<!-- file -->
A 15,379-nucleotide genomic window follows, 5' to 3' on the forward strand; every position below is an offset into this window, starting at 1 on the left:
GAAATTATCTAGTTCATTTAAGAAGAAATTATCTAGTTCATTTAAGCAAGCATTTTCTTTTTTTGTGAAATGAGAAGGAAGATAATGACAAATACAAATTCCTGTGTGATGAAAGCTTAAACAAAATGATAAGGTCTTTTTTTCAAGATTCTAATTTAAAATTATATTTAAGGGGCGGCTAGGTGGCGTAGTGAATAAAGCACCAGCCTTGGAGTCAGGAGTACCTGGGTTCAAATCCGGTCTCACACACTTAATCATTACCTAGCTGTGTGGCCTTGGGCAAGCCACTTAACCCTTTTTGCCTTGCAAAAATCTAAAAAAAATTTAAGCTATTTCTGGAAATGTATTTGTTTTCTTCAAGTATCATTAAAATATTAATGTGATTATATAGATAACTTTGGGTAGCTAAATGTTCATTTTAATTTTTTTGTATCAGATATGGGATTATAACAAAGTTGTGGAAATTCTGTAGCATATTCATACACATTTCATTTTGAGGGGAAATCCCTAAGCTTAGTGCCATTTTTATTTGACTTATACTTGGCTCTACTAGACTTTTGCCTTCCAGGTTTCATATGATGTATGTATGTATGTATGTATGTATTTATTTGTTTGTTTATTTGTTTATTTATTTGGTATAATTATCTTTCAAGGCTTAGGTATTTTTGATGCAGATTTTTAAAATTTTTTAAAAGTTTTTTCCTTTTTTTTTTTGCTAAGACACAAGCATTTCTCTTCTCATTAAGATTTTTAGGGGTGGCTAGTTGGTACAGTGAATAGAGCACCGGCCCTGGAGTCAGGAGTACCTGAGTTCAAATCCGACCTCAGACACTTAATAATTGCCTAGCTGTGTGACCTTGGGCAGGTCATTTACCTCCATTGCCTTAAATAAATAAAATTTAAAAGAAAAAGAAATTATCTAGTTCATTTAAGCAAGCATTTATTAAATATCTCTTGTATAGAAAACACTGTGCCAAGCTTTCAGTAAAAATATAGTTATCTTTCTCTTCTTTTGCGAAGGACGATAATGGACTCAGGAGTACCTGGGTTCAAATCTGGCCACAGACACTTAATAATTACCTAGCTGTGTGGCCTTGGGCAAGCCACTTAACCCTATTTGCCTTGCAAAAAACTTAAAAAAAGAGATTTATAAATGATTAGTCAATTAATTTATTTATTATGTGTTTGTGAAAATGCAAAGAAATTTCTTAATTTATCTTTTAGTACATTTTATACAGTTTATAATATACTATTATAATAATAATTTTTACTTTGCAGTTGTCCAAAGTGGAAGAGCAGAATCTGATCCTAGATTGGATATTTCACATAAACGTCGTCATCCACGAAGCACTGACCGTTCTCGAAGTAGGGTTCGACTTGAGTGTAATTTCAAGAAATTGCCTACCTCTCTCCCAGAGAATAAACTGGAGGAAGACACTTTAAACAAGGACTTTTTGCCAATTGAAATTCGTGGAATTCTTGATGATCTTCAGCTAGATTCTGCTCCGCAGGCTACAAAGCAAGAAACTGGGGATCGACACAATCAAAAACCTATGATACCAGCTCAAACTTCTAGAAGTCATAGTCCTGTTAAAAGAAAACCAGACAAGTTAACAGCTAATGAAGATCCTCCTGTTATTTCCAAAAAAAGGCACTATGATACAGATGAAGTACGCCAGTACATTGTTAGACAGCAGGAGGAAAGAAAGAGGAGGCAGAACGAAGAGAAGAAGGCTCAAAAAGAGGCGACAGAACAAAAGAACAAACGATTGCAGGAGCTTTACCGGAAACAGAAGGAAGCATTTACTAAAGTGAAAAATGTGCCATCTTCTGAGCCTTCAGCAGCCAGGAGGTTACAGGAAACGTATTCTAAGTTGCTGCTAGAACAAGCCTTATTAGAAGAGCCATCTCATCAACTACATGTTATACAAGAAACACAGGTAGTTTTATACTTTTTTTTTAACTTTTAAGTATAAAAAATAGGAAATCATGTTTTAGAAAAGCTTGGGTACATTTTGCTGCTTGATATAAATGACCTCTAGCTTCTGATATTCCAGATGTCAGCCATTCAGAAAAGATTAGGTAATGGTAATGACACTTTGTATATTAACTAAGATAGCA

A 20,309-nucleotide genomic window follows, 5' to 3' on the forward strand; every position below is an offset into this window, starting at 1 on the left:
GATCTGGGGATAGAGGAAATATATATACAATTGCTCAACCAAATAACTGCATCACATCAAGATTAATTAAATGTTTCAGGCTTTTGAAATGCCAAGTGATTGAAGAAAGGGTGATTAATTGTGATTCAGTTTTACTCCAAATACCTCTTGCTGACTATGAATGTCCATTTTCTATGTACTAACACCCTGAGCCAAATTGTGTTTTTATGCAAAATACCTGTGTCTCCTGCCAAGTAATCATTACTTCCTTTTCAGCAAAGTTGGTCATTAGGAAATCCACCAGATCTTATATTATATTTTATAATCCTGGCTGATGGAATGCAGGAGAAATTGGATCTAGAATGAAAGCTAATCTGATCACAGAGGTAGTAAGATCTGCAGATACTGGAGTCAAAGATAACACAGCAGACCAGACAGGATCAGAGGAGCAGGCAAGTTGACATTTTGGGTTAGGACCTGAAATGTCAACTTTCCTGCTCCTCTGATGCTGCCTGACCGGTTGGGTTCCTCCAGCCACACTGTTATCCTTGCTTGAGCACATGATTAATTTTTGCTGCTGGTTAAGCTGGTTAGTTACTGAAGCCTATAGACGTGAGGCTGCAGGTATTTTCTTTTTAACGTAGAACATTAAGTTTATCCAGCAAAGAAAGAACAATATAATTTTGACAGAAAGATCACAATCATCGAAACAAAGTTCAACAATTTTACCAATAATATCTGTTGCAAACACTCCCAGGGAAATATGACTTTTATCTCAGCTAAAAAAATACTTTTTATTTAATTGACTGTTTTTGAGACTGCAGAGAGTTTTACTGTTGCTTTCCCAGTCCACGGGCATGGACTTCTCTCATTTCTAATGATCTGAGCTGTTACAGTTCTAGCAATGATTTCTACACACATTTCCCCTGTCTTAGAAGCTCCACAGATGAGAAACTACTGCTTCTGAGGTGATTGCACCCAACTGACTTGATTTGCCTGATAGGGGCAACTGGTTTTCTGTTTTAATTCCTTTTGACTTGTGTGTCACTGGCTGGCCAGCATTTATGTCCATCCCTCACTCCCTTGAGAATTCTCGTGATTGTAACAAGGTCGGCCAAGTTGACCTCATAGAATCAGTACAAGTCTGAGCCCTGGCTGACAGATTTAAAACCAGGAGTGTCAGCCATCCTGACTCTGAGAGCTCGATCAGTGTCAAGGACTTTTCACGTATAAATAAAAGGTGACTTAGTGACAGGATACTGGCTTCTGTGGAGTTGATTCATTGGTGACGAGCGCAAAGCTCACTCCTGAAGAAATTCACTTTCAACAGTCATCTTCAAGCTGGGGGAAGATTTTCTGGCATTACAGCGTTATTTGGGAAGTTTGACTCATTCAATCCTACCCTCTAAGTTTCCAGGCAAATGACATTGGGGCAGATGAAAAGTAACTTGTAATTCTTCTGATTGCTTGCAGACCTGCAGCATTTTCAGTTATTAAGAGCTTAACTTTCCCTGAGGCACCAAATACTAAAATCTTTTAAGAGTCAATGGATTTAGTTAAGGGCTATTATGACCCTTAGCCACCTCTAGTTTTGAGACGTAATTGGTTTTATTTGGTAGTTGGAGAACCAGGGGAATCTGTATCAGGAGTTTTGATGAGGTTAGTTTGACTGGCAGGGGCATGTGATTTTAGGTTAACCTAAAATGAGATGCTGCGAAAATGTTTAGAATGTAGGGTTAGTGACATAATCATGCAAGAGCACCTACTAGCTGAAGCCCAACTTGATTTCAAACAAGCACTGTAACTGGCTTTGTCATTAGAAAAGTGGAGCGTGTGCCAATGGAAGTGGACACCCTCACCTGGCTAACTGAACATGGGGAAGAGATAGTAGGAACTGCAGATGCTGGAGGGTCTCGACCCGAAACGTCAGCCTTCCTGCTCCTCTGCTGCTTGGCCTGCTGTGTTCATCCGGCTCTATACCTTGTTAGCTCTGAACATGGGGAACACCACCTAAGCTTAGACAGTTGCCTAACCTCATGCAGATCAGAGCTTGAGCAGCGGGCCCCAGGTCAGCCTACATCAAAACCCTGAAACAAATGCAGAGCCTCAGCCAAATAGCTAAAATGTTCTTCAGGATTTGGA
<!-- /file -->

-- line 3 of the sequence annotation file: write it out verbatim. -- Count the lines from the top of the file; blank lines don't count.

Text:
A 20,309-nucleotide genomic window follows, 5' to 3' on the forward strand; every position below is an offset into this window, starting at 1 on the left: